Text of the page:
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A new organization is taking over Anchorage’s BP Energy Center as the oil company prepares to exit the state
was written by Tegan Hanlon, Alaska’s Energy Desk – Anchorage , 2020-02-12 02:01:15
be sure to visit their website, source link is at the end of the article
Oil company BP is not only planning to sell its pipelines and oil fields in Alaska as it prepares to exit the state, it also has pieces of its philanthropic efforts to hand off as well.
That includes the BP Energy Center, a popular building in Anchorage where nonprofits and educational groups can meet for free. It’s BP’s only big asset in Alaska that’s not included in the oil company’s proposed $5.6 billion sale to Hilcorp.
“That one we carved out so we could do something like this,” said BP Alaska President Janet Weiss.
On Tuesday, BP announced it will donate the BP Energy Center property and building to The Alaska Community Foundation. The foundation has agreed to maintain the center as a free meeting space for at least the next 20 years.
“Legacy is important, and it takes all of us working together,” Weiss said. “So finding a like-minded organization that believes in meeting space, and providing that to nonprofits, that’s cool.”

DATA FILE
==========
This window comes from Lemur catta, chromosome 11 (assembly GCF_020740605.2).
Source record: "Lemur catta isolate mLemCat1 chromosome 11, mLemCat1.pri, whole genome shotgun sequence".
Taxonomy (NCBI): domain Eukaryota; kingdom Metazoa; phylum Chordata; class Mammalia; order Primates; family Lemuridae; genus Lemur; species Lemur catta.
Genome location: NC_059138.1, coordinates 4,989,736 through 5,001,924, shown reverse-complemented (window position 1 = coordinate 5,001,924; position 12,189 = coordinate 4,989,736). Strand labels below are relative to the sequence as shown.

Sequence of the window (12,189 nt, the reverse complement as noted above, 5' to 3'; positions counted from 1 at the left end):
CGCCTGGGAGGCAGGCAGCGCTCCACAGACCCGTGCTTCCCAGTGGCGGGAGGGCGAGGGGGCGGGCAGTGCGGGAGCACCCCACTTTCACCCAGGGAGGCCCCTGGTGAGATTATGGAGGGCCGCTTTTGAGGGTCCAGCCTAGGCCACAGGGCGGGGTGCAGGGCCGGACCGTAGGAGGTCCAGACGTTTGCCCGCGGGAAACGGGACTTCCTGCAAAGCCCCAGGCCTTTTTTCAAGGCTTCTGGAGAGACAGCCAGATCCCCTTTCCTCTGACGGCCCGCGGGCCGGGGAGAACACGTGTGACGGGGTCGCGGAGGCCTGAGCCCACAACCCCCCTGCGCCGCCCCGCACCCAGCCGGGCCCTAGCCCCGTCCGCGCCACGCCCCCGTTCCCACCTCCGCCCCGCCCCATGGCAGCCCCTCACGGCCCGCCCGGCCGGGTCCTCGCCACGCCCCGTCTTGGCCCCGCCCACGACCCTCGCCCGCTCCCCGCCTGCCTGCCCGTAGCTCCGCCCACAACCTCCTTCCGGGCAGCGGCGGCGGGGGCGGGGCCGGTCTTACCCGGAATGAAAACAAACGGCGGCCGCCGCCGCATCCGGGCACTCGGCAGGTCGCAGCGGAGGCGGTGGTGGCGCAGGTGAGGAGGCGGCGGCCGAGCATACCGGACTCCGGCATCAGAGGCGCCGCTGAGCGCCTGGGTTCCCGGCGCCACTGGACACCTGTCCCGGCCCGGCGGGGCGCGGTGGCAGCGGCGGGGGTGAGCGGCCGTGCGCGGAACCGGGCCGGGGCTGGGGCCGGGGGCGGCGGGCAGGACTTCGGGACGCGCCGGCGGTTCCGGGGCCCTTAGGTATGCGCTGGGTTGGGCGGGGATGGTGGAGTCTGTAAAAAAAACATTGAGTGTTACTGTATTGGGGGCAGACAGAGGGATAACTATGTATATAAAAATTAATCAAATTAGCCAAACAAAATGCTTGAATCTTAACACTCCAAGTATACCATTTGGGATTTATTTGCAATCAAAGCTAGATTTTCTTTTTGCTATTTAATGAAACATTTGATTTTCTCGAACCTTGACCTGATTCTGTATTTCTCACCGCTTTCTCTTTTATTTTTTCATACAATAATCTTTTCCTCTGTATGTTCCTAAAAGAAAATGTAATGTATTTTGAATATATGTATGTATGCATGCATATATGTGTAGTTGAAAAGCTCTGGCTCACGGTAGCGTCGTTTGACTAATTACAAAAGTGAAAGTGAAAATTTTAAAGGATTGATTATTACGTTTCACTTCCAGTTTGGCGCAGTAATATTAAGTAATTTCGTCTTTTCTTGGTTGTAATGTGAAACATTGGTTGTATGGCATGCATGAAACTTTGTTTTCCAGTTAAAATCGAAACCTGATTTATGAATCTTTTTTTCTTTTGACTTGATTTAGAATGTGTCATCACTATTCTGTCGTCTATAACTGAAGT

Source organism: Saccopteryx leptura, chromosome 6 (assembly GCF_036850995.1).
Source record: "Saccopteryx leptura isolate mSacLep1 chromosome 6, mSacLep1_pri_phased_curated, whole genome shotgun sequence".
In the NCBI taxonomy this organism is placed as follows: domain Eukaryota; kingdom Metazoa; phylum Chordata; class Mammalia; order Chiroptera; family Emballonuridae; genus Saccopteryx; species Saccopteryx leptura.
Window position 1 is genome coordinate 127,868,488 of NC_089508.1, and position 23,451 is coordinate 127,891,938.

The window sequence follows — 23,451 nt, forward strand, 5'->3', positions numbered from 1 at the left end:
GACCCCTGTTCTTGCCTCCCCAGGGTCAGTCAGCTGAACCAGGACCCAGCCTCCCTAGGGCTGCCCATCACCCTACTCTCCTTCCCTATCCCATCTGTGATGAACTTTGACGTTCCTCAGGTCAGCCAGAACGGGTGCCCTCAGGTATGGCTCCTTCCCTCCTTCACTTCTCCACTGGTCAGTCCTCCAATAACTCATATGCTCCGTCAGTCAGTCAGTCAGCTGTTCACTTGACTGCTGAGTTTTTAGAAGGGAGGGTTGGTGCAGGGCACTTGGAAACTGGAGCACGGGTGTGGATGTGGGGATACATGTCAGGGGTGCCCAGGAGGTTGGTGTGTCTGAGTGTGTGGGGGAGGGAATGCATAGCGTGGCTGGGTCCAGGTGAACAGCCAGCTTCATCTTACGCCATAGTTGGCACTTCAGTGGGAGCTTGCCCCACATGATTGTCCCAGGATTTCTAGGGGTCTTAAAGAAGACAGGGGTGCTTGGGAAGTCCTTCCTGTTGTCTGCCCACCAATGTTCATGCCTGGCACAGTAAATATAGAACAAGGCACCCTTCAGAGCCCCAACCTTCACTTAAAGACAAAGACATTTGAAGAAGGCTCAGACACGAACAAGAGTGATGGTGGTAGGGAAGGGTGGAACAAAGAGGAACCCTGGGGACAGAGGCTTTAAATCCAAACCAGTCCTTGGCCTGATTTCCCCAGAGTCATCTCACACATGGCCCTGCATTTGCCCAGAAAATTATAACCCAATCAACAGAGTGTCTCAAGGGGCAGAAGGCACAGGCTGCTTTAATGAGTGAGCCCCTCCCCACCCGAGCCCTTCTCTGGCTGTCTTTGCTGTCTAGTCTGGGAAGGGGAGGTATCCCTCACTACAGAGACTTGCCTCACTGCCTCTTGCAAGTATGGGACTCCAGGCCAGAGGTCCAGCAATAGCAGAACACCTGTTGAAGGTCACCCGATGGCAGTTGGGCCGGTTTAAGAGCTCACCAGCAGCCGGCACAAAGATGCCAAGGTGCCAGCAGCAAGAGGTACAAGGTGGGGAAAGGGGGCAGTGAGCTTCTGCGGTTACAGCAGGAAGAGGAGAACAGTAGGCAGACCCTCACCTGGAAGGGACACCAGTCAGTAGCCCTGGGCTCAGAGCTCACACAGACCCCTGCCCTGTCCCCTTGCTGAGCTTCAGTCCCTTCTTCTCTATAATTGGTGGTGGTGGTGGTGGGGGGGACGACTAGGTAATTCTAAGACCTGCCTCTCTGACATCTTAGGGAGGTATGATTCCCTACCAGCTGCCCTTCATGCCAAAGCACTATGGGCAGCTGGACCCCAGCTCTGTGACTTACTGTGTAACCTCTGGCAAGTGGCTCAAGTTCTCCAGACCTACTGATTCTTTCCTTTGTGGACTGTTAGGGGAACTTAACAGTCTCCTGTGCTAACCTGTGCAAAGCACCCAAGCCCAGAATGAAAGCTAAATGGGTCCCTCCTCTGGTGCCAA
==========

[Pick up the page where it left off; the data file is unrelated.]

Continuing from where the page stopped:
Weiss talked about the transfer on Tuesday from her office on the top floor of the BP tower in Midtown Anchorage, just north of the energy center.
Read our continuing coverage of the pending BP sale
The donation is the latest announcement related to BP’s proposal to sell its entire Alaska business to Hilcorp in one of the state’s largest oil industry deals. It provides another part of the picture of what Alaska will look like without BP — a large, long-time employer and major player in the state’s philanthropic sector.
BP will continue to operate the center until its pending deal with Hilcorp is approved, according to The Alaska Community Foundation.
Elizabeth Miller, a spokeswoman with the foundation, said it’s an honor to carry on BP’s legacy “by continuing to operate the BP Energy Center as a community meeting center for nonprofits and education organizations.”
As for the name of the building? Miller said don’t expect it to change. It’ll remain the BP Energy Center.
There also won’t be any cancellations or disruptions of scheduled events at the center, the foundation says.
BP says about 600 organizations have used the energy center since it opened in 2002. It’s upcoming events range from a breastfeeding conference to community council meetings to a sustainable agriculture conference.
The schedule also includes “Wildlife Wednesdays” hosted monthly by the Alaska Wildlife Association. The nonprofit’s free talks about bears, king crabs and seabirds wouldn’t be possible without the energy center, said Many Migura, the association’s deputy director.
“We don’t have a budget to pay room fees,” she said. “So it has been a really great experience centrally located in Anchorage with free parking a lot of folks like that. And it has enabled us to offer this as a part of our education outreach program.”